MySpace is the AOL of Social Media/Web 2.0


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Ross Mayfield said at the Web 2.0 conference last year that "web 2.0 is about people".

He’s right. What’s really happening, to steal a phrase from my partner Brad Burnham, is that the Internet is being reconstructed around people instead of pages/content.

In the web 1.0 world, AOL tried to build a walled garden around it’s content. Yahoo!, Google, and others went the open web way. We saw who won that war.

I’ve said several times in this blog that MySpace is the "AOL of blogging". I see blogging as the most open form of social media so that’s why I used that term. MySpace made it simple and necessary for people to have a place on the web that represents them, the people they like, the things they like, etc. And MySpace took off for several reasons, but one of them certainly was the flexibility that people had in changing their pages and putting whatever they wanted on them. The people who use MySpace for their social media platform will be able to leave it for a blog or some other form of social media, if not today, then certainly tomorrow.

Now that they have attained the status as the leading social media platform, News Corp/MySpace is talking about changing the deal. Peter Chernin said:

“If you look at virtually any Web 2.0 application, whether its YouTube,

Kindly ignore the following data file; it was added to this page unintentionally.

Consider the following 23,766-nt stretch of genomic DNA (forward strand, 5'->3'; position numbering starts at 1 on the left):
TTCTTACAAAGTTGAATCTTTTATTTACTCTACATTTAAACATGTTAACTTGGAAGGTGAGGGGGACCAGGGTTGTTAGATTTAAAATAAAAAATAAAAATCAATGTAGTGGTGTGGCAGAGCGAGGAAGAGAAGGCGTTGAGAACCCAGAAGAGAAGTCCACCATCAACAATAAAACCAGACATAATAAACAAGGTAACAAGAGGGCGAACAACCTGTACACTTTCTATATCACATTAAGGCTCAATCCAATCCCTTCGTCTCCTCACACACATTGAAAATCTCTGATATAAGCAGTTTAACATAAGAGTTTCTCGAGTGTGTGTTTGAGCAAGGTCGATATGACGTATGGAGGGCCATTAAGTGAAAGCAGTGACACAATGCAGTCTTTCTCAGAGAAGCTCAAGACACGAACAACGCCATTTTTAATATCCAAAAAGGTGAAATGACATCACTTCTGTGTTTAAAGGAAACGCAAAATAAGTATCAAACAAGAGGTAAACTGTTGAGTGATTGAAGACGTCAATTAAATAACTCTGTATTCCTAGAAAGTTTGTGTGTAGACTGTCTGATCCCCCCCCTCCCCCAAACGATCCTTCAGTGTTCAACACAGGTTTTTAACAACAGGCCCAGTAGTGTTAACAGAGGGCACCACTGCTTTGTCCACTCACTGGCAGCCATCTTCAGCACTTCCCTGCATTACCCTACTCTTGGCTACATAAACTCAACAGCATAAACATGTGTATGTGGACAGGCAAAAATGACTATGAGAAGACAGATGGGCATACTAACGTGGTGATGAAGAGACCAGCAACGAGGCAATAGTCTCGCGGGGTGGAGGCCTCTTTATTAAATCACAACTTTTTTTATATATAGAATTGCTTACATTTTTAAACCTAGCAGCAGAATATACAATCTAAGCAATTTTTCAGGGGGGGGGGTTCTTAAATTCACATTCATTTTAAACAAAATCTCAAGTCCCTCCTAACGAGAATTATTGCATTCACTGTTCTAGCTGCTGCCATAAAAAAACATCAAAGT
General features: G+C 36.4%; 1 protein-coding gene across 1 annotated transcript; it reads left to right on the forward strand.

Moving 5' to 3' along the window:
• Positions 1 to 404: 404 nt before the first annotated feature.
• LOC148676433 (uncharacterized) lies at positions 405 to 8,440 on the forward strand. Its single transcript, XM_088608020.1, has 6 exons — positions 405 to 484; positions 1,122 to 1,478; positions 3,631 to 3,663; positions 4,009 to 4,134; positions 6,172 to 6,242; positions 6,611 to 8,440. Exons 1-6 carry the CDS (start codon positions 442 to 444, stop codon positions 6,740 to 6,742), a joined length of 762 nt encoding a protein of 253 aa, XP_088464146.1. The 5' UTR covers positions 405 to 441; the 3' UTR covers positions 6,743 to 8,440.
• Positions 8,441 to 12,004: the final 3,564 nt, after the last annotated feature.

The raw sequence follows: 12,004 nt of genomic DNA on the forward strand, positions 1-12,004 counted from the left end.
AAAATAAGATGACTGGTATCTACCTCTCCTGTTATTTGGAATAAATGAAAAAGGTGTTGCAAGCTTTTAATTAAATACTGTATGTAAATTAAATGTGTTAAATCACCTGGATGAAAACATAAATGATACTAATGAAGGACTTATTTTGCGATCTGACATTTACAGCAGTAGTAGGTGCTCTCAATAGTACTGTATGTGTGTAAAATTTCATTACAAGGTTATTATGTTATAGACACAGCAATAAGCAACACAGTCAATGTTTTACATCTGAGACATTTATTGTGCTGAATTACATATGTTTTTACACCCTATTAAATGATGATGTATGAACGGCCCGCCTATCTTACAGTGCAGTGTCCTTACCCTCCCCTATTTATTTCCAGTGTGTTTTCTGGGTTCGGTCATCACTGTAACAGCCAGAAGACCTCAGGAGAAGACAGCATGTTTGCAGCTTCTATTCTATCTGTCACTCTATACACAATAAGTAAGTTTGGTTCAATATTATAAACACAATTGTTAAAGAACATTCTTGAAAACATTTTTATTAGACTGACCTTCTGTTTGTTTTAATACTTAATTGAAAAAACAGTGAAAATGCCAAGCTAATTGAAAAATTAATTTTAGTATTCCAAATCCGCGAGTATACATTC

whether it’s Flickr, whether it’s Photobucket or any of the
next-generation Web applications, almost all of them are really driven
off the back of MySpace.”

and regarding YouTube in particular:

“Given that most of their traffic comes from us,” he said, “if we build
adequate if not superior competitors, I think we ought to be able to
match them if not exceed them.”

The big question is whether MySpace will simply try to build better social media applications (like YouTube) or if they will also impair other social media applications ability to operate in MySpace. If they take the former approach and keep MySpace open to all, then that’s terrific.

But if they take the latter approach and start limiting the ability of others to "drive off the back of MySpace" then they will be sowing the seeds of MySpace’s decline. The web values openness over everything else. It always has and always will.

I am not the only one talking about this issue. Here are some other links worth reading on this topic.